Is there a crisis in political rhetoric?

I’ve been asked to take part in an initiative led by university academics into whether there is a crisis in political speech. The group wants to encourage a better understanding of the theory, history, use and reception of political rhetoric in this country.

I’m not sure what I think about this. One rhetorical way to deal with this is to write down my thoughts.

Ever since I read the Heath brothers book Switch, How to Change when Change is Hard, I’ve been reluctant to get into the business of analysing social trends.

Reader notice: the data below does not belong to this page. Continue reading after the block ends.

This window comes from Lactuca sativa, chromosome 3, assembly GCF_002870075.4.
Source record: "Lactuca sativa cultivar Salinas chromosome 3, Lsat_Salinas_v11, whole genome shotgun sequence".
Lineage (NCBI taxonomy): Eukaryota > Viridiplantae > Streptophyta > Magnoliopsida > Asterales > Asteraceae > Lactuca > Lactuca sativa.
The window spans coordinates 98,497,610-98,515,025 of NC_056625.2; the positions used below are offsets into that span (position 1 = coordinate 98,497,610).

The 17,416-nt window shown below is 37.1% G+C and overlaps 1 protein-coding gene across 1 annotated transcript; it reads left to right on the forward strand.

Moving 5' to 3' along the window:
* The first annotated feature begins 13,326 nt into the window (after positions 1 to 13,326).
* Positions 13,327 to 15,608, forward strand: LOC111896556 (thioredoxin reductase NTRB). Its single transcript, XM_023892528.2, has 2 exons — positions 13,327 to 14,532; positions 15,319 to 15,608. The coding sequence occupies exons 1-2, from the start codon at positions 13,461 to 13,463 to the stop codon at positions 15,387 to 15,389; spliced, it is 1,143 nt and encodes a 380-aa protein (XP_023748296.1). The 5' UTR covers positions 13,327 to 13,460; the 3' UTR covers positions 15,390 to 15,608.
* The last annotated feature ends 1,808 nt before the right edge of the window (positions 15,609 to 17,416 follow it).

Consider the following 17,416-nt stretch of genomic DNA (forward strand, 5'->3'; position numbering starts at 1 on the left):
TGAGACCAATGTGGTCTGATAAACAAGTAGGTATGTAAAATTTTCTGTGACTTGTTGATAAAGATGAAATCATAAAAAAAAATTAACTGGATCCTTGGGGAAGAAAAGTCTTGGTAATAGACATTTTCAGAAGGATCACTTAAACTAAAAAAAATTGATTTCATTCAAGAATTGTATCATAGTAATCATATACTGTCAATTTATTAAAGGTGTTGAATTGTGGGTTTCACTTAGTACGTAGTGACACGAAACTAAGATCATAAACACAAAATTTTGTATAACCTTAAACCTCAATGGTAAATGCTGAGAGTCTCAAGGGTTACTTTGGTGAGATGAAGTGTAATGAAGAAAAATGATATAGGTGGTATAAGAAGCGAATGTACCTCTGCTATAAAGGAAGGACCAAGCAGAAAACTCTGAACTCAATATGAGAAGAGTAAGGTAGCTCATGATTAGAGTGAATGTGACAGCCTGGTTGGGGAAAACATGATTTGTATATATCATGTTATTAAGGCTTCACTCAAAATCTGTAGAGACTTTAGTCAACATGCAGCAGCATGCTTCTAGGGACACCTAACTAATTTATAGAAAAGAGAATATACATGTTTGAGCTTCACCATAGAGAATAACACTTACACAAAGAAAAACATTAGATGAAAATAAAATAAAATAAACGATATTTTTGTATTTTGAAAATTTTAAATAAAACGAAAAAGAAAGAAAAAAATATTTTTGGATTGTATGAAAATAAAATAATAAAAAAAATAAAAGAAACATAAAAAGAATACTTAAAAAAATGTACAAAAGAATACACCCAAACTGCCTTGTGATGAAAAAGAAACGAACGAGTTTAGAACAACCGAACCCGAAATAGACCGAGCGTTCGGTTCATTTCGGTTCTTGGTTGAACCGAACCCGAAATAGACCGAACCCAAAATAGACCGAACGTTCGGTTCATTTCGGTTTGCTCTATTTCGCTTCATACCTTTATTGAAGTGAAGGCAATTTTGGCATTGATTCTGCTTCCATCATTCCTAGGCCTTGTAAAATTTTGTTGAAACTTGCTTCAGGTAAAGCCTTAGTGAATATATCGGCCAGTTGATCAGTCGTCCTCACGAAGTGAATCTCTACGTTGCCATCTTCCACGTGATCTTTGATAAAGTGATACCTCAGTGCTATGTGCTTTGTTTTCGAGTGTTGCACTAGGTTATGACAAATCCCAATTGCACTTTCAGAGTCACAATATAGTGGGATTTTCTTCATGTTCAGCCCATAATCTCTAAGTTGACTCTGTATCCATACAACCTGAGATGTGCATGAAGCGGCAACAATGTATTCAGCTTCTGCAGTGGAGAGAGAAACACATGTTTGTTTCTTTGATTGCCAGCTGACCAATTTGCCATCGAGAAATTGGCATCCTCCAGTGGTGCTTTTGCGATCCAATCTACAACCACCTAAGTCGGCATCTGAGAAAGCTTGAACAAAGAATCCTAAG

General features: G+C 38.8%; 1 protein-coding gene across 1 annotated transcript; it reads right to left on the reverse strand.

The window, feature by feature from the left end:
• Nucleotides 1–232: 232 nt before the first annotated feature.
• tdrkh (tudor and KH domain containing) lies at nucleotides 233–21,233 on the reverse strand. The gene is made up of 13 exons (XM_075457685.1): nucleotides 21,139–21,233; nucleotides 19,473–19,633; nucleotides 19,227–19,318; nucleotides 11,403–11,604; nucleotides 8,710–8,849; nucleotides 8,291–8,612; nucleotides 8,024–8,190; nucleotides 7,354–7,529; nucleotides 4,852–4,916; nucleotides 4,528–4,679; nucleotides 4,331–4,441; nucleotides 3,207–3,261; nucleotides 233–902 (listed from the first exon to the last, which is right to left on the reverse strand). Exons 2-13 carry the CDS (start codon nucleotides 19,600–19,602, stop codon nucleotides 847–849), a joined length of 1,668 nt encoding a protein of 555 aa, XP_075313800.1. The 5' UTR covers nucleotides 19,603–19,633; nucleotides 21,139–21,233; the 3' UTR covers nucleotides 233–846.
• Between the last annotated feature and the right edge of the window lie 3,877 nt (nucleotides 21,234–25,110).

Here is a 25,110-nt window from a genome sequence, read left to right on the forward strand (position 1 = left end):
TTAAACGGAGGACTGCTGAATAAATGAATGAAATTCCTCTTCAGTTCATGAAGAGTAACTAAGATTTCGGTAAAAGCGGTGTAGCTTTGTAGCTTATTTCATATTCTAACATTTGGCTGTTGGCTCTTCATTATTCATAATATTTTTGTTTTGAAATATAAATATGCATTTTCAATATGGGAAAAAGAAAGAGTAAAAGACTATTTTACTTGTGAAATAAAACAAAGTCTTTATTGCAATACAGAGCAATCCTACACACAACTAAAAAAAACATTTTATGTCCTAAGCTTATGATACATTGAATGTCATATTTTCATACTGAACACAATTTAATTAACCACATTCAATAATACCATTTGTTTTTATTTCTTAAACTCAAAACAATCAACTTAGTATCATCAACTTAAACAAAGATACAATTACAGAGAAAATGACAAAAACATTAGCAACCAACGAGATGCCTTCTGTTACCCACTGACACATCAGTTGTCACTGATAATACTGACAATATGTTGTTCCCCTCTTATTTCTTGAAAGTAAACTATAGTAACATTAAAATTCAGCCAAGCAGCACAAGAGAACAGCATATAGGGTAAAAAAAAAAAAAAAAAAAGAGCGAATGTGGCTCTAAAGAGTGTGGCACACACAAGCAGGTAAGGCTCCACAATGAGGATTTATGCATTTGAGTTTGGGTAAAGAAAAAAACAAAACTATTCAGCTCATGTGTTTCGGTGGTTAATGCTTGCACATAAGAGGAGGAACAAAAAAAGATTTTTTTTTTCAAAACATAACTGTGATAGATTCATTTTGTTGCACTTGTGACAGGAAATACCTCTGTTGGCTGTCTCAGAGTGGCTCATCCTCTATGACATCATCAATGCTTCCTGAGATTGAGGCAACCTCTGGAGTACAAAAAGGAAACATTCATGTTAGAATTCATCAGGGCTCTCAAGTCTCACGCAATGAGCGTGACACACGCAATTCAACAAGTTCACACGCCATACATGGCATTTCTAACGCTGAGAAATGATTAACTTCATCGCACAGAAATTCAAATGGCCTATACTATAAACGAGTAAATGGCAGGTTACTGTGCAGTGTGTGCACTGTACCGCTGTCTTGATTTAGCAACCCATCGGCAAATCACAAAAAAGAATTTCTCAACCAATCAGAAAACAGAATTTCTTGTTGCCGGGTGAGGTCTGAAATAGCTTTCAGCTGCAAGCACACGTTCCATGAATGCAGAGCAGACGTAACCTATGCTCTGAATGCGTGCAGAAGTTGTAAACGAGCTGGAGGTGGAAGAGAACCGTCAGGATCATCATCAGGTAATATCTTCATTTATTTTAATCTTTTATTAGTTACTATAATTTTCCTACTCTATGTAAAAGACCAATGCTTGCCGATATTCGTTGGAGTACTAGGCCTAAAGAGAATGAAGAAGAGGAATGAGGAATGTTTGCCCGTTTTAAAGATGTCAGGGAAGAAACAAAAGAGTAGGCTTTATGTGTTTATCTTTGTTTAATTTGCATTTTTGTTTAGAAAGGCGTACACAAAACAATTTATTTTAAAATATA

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My Debt to Toastmasters International

Top politicians go to Oxford. As a teenager, I wanted to be a politician. I did the exams and, after a fashion, I got a place at Brasenose College.

In my first weeks I joined the Oxford Union. Michael Gove ran the induction.

Huddled on the floor in the Gladstone Room, the young freshers were invited to come up and speak. Nobody moved. Eventually he coaxed a few. I thought of something to say, but I was in awe of the surroundings. Far too petrified to stand up in front of my peers.

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